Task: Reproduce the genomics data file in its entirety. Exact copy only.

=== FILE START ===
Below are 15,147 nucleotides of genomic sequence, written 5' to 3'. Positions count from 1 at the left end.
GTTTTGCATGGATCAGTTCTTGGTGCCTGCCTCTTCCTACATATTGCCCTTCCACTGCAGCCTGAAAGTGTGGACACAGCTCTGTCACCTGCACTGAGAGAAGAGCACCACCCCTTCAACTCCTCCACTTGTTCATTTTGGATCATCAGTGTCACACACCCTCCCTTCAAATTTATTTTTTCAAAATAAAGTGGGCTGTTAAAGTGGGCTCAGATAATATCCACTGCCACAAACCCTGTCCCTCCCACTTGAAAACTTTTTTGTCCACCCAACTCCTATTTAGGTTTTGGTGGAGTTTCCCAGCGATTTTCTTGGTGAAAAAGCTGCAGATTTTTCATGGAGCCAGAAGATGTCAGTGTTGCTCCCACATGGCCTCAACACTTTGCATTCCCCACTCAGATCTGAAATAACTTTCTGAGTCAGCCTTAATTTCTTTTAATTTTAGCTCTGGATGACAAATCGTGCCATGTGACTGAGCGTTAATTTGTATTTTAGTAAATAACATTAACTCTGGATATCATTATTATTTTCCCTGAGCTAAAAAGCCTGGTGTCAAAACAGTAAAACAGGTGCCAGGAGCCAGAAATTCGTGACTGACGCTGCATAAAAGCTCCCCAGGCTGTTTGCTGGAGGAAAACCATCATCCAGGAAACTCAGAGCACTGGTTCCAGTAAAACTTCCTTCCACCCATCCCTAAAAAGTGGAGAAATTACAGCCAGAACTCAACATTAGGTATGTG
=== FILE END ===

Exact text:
Below are 15,147 nucleotides of genomic sequence, written 5' to 3'. Positions count from 1 at the left end.
GTTTTGCATGGATCAGTTCTTGGTGCCTGCCTCTTCCTACATATTGCCCTTCCACTGCAGCCTGAAAGTGTGGACACAGCTCTGTCACCTGCACTGAGAGAAGAGCACCACCCCTTCAACTCCTCCACTTGTTCATTTTGGATCATCAGTGTCACACACCCTCCCTTCAAATTTATTTTTTCAAAATAAAGTGGGCTGTTAAAGTGGGCTCAGATAATATCCACTGCCACAAACCCTGTCCCTCCCACTTGAAAACTTTTTTGTCCACCCAACTCCTATTTAGGTTTTGGTGGAGTTTCCCAGCGATTTTCTTGGTGAAAAAGCTGCAGATTTTTCATGGAGCCAGAAGATGTCAGTGTTGCTCCCACATGGCCTCAACACTTTGCATTCCCCACTCAGATCTGAAATAACTTTCTGAGTCAGCCTTAATTTCTTTTAATTTTAGCTCTGGATGACAAATCGTGCCATGTGACTGAGCGTTAATTTGTATTTTAGTAAATAACATTAACTCTGGATATCATTATTATTTTCCCTGAGCTAAAAAGCCTGGTGTCAAAACAGTAAAACAGGTGCCAGGAGCCAGAAATTCGTGACTGACGCTGCATAAAAGCTCCCCAGGCTGTTTGCTGGAGGAAAACCATCATCCAGGAAACTCAGAGCACTGGTTCCAGTAAAACTTCCTTCCACCCATCCCTAAAAAGTGGAGAAATTACAGCCAGAACTCAACATTAGGTATGTG